Picking up from where I left off yesterday, the first type of cancer to be linked to stem cells was chronic myeloid leukaemia, or CML. The Johns Hopkins researchers proceed with a lengthy discussion on a drug called imatinib, which is used in CML, but without much success in the long-term. CML patients relapse if they discontinue imatinib (which, the researchers tell us, is currently being used more than interferon-alpha or IFN), or their cancer progresses even while they are on it. There appears to be no survival advantage in taking imatinib. The explanation, the researchers suggest, may lie in the CML stem cell resistance to this drug.
They use the dandelion analogy: “This pattern of activity is analogous to cutting a dandelion off at ground level. Although this will eliminate the visible portion of the weed, the unseen root also needs to be eliminated to prevent regrowth of the weed.”
Contrary to what happens with imatinib, CML patients’ response to the above-mentioned IFN is slow and gradual, “but can be durable.” So IFN would appear to act against the CML stem cells. Then we read “Thus, treatments that selectively attack cancer stem cells will not immediately eliminate the differentiated tumor cells. In this situation, cure (elimination of the cancer stem cells) in effect precedes the clinical demonstration of complete remission (clearance of the differentiated cancer cells) and could occur without actual disease shrinkage.”
This explains why these researchers took such a strong stance against the above-mentioned theory of complete remission. Complete remission may last months or years, but the cancer will return, eventually, unless the cancer stem cells are targeted. A treatment that targets cancer stem cells, however, won’t necessarily affect the circulating non-stem cancer cells. Hence, in this scenario, cure occurs before complete remission. This is contrary to everything I have read on the myeloma patient listservs (where a lot of the focus is on complete remission, or CR as we write it) and in the official myeloma literature. There are heaps of studies on the importance of complete remission in myeloma, in fact.
The researchers go on to discuss bortezomib (marketed as Velcade), a proteasome inhibitor, and lenalidomide (marketed as Revlimid, a derivative of thalidomide) commonly used in the conventional treatment of myeloma. These two drugs “can inhibit myeloma plasma cells but appear to have little activity against myeloma stem cells in vitro,” which means that they are pruning only the visible part of the dandelion, whereas rituximab, a monoclonal antibody, targets myeloma stem cells, i.e., the dandelion’s roots, according to the Johns Hopkins team.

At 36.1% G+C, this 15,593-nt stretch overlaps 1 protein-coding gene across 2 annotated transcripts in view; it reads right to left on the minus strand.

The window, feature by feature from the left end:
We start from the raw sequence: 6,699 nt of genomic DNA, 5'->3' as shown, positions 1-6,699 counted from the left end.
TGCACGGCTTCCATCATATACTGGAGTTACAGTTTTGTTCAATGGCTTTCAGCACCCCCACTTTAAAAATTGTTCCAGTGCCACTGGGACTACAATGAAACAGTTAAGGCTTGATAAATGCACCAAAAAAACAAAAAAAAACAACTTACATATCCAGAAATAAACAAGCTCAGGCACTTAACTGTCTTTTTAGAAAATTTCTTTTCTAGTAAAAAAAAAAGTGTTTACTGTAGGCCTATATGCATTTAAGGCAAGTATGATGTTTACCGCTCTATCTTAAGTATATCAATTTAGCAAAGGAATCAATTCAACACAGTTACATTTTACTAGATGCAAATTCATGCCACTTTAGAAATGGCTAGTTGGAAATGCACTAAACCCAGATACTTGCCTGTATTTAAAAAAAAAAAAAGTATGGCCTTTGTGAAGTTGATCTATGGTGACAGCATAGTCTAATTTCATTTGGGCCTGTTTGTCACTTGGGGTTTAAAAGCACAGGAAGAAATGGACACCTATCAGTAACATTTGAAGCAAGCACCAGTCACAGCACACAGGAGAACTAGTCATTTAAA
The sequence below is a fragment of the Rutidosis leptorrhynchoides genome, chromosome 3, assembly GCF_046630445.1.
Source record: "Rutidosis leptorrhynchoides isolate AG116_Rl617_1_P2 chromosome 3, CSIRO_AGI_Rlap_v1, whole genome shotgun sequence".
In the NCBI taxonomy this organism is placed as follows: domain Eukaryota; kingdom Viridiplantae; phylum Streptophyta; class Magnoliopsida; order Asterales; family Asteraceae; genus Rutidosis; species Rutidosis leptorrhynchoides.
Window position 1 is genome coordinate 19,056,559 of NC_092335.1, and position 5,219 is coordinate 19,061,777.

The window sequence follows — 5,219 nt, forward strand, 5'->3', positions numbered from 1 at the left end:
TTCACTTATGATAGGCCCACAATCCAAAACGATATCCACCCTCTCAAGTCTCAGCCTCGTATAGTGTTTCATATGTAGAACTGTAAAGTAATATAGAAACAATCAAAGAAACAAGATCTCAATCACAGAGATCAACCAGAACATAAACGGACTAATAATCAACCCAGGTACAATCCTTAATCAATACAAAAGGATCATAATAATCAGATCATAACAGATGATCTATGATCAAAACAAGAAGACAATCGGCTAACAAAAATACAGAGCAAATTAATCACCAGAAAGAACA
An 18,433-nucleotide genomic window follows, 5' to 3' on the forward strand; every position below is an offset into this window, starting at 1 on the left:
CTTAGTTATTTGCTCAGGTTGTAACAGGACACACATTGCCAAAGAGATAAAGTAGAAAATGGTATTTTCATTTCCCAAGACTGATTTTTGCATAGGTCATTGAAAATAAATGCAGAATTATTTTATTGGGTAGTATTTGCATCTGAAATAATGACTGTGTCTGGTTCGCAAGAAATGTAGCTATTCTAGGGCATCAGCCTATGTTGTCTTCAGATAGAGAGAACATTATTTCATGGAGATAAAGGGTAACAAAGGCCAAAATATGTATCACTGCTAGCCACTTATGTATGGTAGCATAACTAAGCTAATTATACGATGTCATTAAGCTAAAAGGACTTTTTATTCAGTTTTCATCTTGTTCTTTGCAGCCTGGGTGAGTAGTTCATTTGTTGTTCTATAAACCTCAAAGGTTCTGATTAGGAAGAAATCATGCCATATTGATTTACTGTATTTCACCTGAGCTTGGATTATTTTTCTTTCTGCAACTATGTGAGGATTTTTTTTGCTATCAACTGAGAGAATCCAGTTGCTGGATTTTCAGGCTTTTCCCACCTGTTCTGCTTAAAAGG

The danger, the researchers point out, is that “As with IFN in CML and rituximab in myeloma, therapy directed against cancer stem cells might be prematurely abandoned if clinical activity is judged solely by criteria that reflect the effects of treatment on the bulk of the cancer.” And in fact, they add,“Not surprisingly, rituximab was found to have limited activity against myeloma in a short-term clinical trial. Rituximab’s activity against myeloma stem cells probably could not have manifested as immediate clinical responses in this trial because of the persistence of the long-lived, but terminally differentiated, myeloma plasma cells.” There you go.
So when we target stem cells, we must be patient. Unfortunately, nowadays, patience is no longer a virtue. We want to see immediate results. Overnight.
The researchers suggest setting up a clinical trial using bortezomib against the bulk of the cancer cells and then rituximab against the myeloma stem cells. Almost two years and a half have passed since this study was published. I went to have a look at the clinical trials being conducted right now. There are 591 trials (!) testing rituximab. I narrowed my search to myeloma, and found that there are 18 trials using rituximab alone or in combination with other drugs, such as lenalidomide or melphalan. Only one study, at the Dana-Farber Cancer Institute, is being conducted with rituximab and bortezomib, but for patients with Waldenstrom’s macroglobulinemia.
Well, these are certainly interesting times. I am all in favour of the dandelion theory, and it is for that reason that I am monitoring the DMAPT clinical trial, which should be beginning soon. (I admit to being more interested in substances such as DMAPT than in rituximab.)
The trees that are slow to grow bear the best fruit. (Molière)